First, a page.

Three teenage boys caught red-handed by police inside a South Dubbo house are facing up to 14 years behind bars.
Three teenage boys caught red-handed by police inside a South Dubbo house are facing up to 14 years behind bars.

THREE teenage boys caught red-handed by police inside a South Dubbo house are facing up to 14 years behind bars on charges of aggravated break and enter in company.

The boys, aged 16 and 14, were arrested after police cars swooped on a Macquarie Street address at 11.30am on Thursday.

The swift police response was initiated when a concerned neighbour telephoned Dubbo Police Station.

Police said the neighbour provided excellent information to the supervising sergeant.

The boys were held in custody at the Orana Juvenile Justice Centre and appeared in handcuffs before Magistrate Andrew Eckhold in Dubbo Children's Court yesterday.

Two 16-year-olds were refused bail.

The 14-year-old was granted strict conditional bail.

Magistrate Eckhold described aggravated break and enter in company as one of the more serious offences on the criminal calendar.

Police said the trio gained entry to the house after the smashing of a window allowed the rear door to be opened.

The first 16-year-old to front court was a tall Aboriginal boy dressed in track pants, T-shirt and joggers.

Legal Aid said a guilty plea was likely to be entered to the aggravated break and enter in company offence.

The boy was facing three other charges, dating from January 10 and 20.

He pleaded guilty to entering inclosed lands without lawful excuse.

Legal Aid said representations would be made to police about a charge of entering a building with intent to commit an indictable offence.

A firm not guilty plea was entered to a charge of being carried in a stolen car at Kelso.

“He says he did not do it,’’ Legal Aid told the court.

“He relies on a parole condition preventing him from leaving Dubbo.’’

Charges were adjourned to March 18.

Legal Aid said the boy was intelligent and literate.

“He came to Dubbo to get out of trouble but admits he has been hanging around with idiots,’’ the solicitor said.

“He has been living with his grandparents at Dubbo and is under direct family supervision. If granted bail he would be prepared to abide to a strict curfew, police reporting conditions, house arrest and an order prohibiting association with co-offenders.’’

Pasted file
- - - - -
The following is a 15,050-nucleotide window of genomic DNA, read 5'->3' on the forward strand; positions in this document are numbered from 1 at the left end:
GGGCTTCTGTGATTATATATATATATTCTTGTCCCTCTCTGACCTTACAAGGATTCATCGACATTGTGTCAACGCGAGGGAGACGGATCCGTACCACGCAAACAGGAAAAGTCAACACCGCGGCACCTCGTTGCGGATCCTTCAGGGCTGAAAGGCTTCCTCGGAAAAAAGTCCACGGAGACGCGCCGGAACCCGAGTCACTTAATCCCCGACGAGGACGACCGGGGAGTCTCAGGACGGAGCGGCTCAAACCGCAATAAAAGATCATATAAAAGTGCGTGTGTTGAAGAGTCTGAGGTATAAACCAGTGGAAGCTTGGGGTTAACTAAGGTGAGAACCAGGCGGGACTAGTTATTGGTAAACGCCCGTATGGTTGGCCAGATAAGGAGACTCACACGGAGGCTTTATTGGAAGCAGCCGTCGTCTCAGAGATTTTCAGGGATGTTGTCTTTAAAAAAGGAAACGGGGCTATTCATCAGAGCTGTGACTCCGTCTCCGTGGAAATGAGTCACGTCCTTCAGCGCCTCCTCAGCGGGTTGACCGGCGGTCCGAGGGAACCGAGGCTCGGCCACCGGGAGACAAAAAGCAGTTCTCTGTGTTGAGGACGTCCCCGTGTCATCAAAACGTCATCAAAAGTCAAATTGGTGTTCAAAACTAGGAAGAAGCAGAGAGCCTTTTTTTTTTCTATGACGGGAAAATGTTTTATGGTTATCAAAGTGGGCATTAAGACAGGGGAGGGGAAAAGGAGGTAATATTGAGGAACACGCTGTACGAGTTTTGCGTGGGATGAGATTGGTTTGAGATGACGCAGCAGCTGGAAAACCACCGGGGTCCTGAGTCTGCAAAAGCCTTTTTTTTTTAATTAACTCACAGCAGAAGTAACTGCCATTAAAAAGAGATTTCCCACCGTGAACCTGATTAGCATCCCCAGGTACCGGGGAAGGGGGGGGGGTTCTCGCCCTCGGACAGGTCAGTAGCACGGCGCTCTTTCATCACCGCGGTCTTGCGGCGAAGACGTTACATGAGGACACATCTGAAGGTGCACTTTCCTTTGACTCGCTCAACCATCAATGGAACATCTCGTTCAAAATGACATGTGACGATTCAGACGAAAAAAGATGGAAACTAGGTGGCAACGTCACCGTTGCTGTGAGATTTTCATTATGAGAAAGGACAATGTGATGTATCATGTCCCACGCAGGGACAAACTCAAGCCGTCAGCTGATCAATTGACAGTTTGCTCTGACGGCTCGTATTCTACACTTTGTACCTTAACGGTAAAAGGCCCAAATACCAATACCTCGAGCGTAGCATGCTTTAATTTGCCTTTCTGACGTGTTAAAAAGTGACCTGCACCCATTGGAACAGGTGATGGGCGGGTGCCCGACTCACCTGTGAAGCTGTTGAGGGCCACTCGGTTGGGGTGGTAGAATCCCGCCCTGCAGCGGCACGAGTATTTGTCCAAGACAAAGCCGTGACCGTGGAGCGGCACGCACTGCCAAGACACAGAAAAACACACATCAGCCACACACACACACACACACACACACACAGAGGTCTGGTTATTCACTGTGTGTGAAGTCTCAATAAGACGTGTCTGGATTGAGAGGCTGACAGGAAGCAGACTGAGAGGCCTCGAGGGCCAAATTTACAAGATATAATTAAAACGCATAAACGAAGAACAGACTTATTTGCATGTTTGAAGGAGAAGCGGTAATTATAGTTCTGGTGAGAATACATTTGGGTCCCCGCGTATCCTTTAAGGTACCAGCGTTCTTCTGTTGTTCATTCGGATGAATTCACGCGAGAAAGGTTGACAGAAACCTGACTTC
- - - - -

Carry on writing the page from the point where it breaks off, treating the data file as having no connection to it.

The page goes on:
Magistrate Eckhold said the strength of the prosecution case was overwhelming.

“You may have potential to do other things,’’ he said.

“This is heartbreaking to see. “Bail is refused. It is sad for me to have to do this.’’

The next 16-year-old before the court was a slightly built fair-skinned boy with blonde hair.

No plea was entered to the aggravated break and enter in company charge.

The boy pleaded not guilty to a charge of taking and driving a conveyance on January 8.

The court heard he was awaiting sentence on eight charges of break and enter and single charges of graffiti, damaging property and entering inclosed lands without consent.

The boy was in breach of bonds imposed for 10 charges of entering a vehicle without consent, six charges of larceny and single charges of entering inclosed lands without consent and possessing house breaking implements.

Police opposed bail, citing the boy’s criminal past and a negative Juvenile Justice report.

The court heard the boy had shown “absolute disregard for his actions”. 

Legal Aid said the boy had been using cannabis heavily.

“He was using the drug at the time of his arrest,’’ Legal Aid said.

“The court is unlikely to grant bail but the boy would comply with a curfew, remain under house arrest and seek a position at a drug rehabilitation facility.’’

Magistrate Eckhold said the boy continued to display negative behaviour in the community and at school.

He refused bail and ordered a previous bail surety to be forfeited.

Charges of break and enter and take and drive conveyance were adjourned to March 4. Other charges were adjourned to March 8.

The aggravated break and enter in company was adjourned to March 18.

The 14-year-old was the last to appear in court.

Legal Aid argued the Aboriginal boy was “a different category of offender’’.

“He does not have as extensive a criminal history as the co-offenders,’’ the Legal Aid solicitor said.

“Strict conditional bail could be granted.”

The court heard the 14-year-old was on supervised bonds and had prior breaches of bail.

Police objected to bail.

Legal Aid said it was in the boy’s best interest to be isolated from co-offenders being held in detention.

“He could live with his mother, report to police and abide by a non-association order.’’

Magistrate Eckhold allowed bail with strict conditions.

The 14-year-old must be of good behaviour, attend school, comply with a 7pm to 6am curfew and not consume alcohol or drugs.

Magistrate Eckhold said a $500 bail surety would be required.

“Someone must take responsibility for this young person,’’ he said.

The magistrate imposed a curfew conduct enforcement direction requiring the boy to present to the front door of his house for police compliance checks once on any evening between 7pm and 6am.

“The boy may not realise the seriousness of the offence,” Magistrate Eckhold said.

“He is in real jeopardy of going into detention for a lengthy period.”

The 14-year-old will reappear in court on March 18.

Three separate forensic procedure applications were put before the court seeking permission for police to photograph injuries on the hands of each boy.

The application also sought three buccal (cheek cell) swabs for DNA comparison.

Interim orders were granted for the photographs.

Magistrate Eckhold said the admissibility of the photographs could be argued at a later date when argument would also be put forward about the DNA request.

The forensic procedure applications were adjourned to February 4.